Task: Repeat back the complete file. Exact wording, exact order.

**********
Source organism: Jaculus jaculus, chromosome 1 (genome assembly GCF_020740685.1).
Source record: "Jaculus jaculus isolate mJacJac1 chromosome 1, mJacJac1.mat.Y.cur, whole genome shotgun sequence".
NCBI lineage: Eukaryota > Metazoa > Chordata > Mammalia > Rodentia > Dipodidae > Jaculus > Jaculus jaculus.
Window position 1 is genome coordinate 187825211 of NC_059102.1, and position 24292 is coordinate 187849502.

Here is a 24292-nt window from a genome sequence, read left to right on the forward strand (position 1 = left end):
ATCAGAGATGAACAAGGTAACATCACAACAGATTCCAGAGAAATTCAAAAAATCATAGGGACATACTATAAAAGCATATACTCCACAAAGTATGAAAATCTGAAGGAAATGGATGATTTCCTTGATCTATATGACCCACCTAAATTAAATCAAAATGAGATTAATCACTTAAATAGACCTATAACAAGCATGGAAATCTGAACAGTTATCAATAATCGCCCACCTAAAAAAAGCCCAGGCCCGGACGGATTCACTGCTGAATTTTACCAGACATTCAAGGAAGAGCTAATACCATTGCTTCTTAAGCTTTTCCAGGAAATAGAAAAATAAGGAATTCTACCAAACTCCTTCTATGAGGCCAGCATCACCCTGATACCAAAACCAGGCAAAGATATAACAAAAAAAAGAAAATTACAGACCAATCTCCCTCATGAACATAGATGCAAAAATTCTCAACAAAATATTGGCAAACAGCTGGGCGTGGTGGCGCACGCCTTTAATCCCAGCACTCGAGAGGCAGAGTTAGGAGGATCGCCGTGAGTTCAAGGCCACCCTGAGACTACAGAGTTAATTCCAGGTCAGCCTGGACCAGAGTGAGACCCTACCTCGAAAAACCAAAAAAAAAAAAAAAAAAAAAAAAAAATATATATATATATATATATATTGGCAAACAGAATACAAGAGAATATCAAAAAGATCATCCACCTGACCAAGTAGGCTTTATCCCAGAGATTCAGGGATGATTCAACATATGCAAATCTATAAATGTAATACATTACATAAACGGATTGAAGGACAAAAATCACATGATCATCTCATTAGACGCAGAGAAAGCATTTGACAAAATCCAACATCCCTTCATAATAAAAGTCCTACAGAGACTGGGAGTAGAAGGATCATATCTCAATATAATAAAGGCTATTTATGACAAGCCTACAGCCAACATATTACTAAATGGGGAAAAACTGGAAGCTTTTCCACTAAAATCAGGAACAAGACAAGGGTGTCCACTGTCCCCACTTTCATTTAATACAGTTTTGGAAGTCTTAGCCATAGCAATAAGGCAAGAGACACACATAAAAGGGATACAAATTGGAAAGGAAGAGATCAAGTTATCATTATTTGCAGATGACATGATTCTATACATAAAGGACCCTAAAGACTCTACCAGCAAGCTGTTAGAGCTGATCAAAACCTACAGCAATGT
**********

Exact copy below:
Source organism: Jaculus jaculus, chromosome 1 (genome assembly GCF_020740685.1).
Source record: "Jaculus jaculus isolate mJacJac1 chromosome 1, mJacJac1.mat.Y.cur, whole genome shotgun sequence".
NCBI lineage: Eukaryota > Metazoa > Chordata > Mammalia > Rodentia > Dipodidae > Jaculus > Jaculus jaculus.
Window position 1 is genome coordinate 187825211 of NC_059102.1, and position 24292 is coordinate 187849502.

Here is a 24292-nt window from a genome sequence, read left to right on the forward strand (position 1 = left end):
ATCAGAGATGAACAAGGTAACATCACAACAGATTCCAGAGAAATTCAAAAAATCATAGGGACATACTATAAAAGCATATACTCCACAAAGTATGAAAATCTGAAGGAAATGGATGATTTCCTTGATCTATATGACCCACCTAAATTAAATCAAAATGAGATTAATCACTTAAATAGACCTATAACAAGCATGGAAATCTGAACAGTTATCAATAATCGCCCACCTAAAAAAAGCCCAGGCCCGGACGGATTCACTGCTGAATTTTACCAGACATTCAAGGAAGAGCTAATACCATTGCTTCTTAAGCTTTTCCAGGAAATAGAAAAATAAGGAATTCTACCAAACTCCTTCTATGAGGCCAGCATCACCCTGATACCAAAACCAGGCAAAGATATAACAAAAAAAAGAAAATTACAGACCAATCTCCCTCATGAACATAGATGCAAAAATTCTCAACAAAATATTGGCAAACAGCTGGGCGTGGTGGCGCACGCCTTTAATCCCAGCACTCGAGAGGCAGAGTTAGGAGGATCGCCGTGAGTTCAAGGCCACCCTGAGACTACAGAGTTAATTCCAGGTCAGCCTGGACCAGAGTGAGACCCTACCTCGAAAAACCAAAAAAAAAAAAAAAAAAAAAAAAAAATATATATATATATATATATATTGGCAAACAGAATACAAGAGAATATCAAAAAGATCATCCACCTGACCAAGTAGGCTTTATCCCAGAGATTCAGGGATGATTCAACATATGCAAATCTATAAATGTAATACATTACATAAACGGATTGAAGGACAAAAATCACATGATCATCTCATTAGACGCAGAGAAAGCATTTGACAAAATCCAACATCCCTTCATAATAAAAGTCCTACAGAGACTGGGAGTAGAAGGATCATATCTCAATATAATAAAGGCTATTTATGACAAGCCTACAGCCAACATATTACTAAATGGGGAAAAACTGGAAGCTTTTCCACTAAAATCAGGAACAAGACAAGGGTGTCCACTGTCCCCACTTTCATTTAATACAGTTTTGGAAGTCTTAGCCATAGCAATAAGGCAAGAGACACACATAAAAGGGATACAAATTGGAAAGGAAGAGATCAAGTTATCATTATTTGCAGATGACATGATTCTATACATAAAGGACCCTAAAGACTCTACCAGCAAGCTGTTAGAGCTGATCAAAACCTACAGCAATGT